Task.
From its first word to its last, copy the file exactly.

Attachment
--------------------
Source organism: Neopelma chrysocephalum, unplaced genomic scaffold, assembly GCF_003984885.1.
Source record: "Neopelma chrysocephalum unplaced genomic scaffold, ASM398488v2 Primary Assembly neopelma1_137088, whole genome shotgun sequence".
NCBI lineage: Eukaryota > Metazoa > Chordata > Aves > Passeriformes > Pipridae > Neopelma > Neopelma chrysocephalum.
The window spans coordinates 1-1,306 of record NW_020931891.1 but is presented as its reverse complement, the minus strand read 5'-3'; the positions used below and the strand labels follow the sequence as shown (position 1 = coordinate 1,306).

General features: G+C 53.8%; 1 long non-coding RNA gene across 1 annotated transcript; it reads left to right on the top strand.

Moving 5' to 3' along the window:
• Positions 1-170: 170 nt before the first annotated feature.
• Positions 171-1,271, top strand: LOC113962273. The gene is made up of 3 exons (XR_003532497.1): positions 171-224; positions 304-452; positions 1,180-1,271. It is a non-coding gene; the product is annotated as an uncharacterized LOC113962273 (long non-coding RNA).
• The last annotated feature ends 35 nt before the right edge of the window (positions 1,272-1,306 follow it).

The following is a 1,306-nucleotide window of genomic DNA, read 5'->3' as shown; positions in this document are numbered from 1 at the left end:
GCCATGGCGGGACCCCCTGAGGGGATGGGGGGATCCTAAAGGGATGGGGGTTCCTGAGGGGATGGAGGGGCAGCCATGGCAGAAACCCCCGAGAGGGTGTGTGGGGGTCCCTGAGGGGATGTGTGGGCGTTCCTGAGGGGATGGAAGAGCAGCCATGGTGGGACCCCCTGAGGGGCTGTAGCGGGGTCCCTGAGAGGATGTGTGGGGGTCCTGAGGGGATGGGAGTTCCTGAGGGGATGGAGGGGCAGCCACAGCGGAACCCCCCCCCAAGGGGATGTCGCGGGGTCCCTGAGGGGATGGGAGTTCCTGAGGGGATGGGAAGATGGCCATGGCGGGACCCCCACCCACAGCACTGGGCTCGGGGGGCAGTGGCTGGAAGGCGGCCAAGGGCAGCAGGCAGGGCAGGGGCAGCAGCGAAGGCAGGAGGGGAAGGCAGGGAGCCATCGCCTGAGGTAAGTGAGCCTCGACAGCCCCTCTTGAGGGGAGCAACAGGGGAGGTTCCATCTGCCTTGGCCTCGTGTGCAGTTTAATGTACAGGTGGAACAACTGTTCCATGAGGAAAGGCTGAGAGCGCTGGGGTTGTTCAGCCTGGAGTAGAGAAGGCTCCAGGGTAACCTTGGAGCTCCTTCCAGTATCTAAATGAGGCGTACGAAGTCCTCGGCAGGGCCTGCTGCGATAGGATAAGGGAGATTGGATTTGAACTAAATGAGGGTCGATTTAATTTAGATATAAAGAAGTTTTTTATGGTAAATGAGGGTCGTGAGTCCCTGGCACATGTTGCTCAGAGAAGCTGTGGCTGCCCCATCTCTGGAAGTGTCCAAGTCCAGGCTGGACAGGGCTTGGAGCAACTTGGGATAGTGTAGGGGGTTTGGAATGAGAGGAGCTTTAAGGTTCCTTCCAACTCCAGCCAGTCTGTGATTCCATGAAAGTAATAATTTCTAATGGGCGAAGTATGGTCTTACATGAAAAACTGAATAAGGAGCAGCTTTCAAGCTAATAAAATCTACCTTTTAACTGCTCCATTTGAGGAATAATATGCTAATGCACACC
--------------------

Source organism: Neopelma chrysocephalum, unplaced genomic scaffold, assembly GCF_003984885.1.
Source record: "Neopelma chrysocephalum unplaced genomic scaffold, ASM398488v2 Primary Assembly neopelma1_137088, whole genome shotgun sequence".
NCBI lineage: Eukaryota > Metazoa > Chordata > Aves > Passeriformes > Pipridae > Neopelma > Neopelma chrysocephalum.
The window spans coordinates 1-1,306 of record NW_020931891.1 but is presented as its reverse complement, the minus strand read 5'-3'; the positions used below and the strand labels follow the sequence as shown (position 1 = coordinate 1,306).

General features: G+C 53.8%; 1 long non-coding RNA gene across 1 annotated transcript; it reads left to right on the top strand.

Moving 5' to 3' along the window:
• Positions 1-170: 170 nt before the first annotated feature.
• Positions 171-1,271, top strand: LOC113962273. The gene is made up of 3 exons (XR_003532497.1): positions 171-224; positions 304-452; positions 1,180-1,271. It is a non-coding gene; the product is annotated as an uncharacterized LOC113962273 (long non-coding RNA).
• The last annotated feature ends 35 nt before the right edge of the window (positions 1,272-1,306 follow it).

The following is a 1,306-nucleotide window of genomic DNA, read 5'->3' as shown; positions in this document are numbered from 1 at the left end:
GCCATGGCGGGACCCCCTGAGGGGATGGGGGGATCCTAAAGGGATGGGGGTTCCTGAGGGGATGGAGGGGCAGCCATGGCAGAAACCCCCGAGAGGGTGTGTGGGGGTCCCTGAGGGGATGTGTGGGCGTTCCTGAGGGGATGGAAGAGCAGCCATGGTGGGACCCCCTGAGGGGCTGTAGCGGGGTCCCTGAGAGGATGTGTGGGGGTCCTGAGGGGATGGGAGTTCCTGAGGGGATGGAGGGGCAGCCACAGCGGAACCCCCCCCCAAGGGGATGTCGCGGGGTCCCTGAGGGGATGGGAGTTCCTGAGGGGATGGGAAGATGGCCATGGCGGGACCCCCACCCACAGCACTGGGCTCGGGGGGCAGTGGCTGGAAGGCGGCCAAGGGCAGCAGGCAGGGCAGGGGCAGCAGCGAAGGCAGGAGGGGAAGGCAGGGAGCCATCGCCTGAGGTAAGTGAGCCTCGACAGCCCCTCTTGAGGGGAGCAACAGGGGAGGTTCCATCTGCCTTGGCCTCGTGTGCAGTTTAATGTACAGGTGGAACAACTGTTCCATGAGGAAAGGCTGAGAGCGCTGGGGTTGTTCAGCCTGGAGTAGAGAAGGCTCCAGGGTAACCTTGGAGCTCCTTCCAGTATCTAAATGAGGCGTACGAAGTCCTCGGCAGGGCCTGCTGCGATAGGATAAGGGAGATTGGATTTGAACTAAATGAGGGTCGATTTAATTTAGATATAAAGAAGTTTTTTATGGTAAATGAGGGTCGTGAGTCCCTGGCACATGTTGCTCAGAGAAGCTGTGGCTGCCCCATCTCTGGAAGTGTCCAAGTCCAGGCTGGACAGGGCTTGGAGCAACTTGGGATAGTGTAGGGGGTTTGGAATGAGAGGAGCTTTAAGGTTCCTTCCAACTCCAGCCAGTCTGTGATTCCATGAAAGTAATAATTTCTAATGGGCGAAGTATGGTCTTACATGAAAAACTGAATAAGGAGCAGCTTTCAAGCTAATAAAATCTACCTTTTAACTGCTCCATTTGAGGAATAATATGCTAATGCACACC